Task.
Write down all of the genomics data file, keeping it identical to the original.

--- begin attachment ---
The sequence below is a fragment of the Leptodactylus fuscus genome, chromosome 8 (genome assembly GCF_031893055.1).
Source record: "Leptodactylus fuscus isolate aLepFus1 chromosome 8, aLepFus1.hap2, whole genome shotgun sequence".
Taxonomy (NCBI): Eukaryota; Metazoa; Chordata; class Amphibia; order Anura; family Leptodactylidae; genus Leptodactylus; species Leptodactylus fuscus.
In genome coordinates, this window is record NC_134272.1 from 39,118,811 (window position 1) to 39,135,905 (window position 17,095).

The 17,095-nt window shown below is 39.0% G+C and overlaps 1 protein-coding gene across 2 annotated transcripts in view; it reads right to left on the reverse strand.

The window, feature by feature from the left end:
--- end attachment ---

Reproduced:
The sequence below is a fragment of the Leptodactylus fuscus genome, chromosome 8 (genome assembly GCF_031893055.1).
Source record: "Leptodactylus fuscus isolate aLepFus1 chromosome 8, aLepFus1.hap2, whole genome shotgun sequence".
Taxonomy (NCBI): Eukaryota; Metazoa; Chordata; class Amphibia; order Anura; family Leptodactylidae; genus Leptodactylus; species Leptodactylus fuscus.
In genome coordinates, this window is record NC_134272.1 from 39,118,811 (window position 1) to 39,135,905 (window position 17,095).

The 17,095-nt window shown below is 39.0% G+C and overlaps 1 protein-coding gene across 2 annotated transcripts in view; it reads right to left on the reverse strand.

The window, feature by feature from the left end: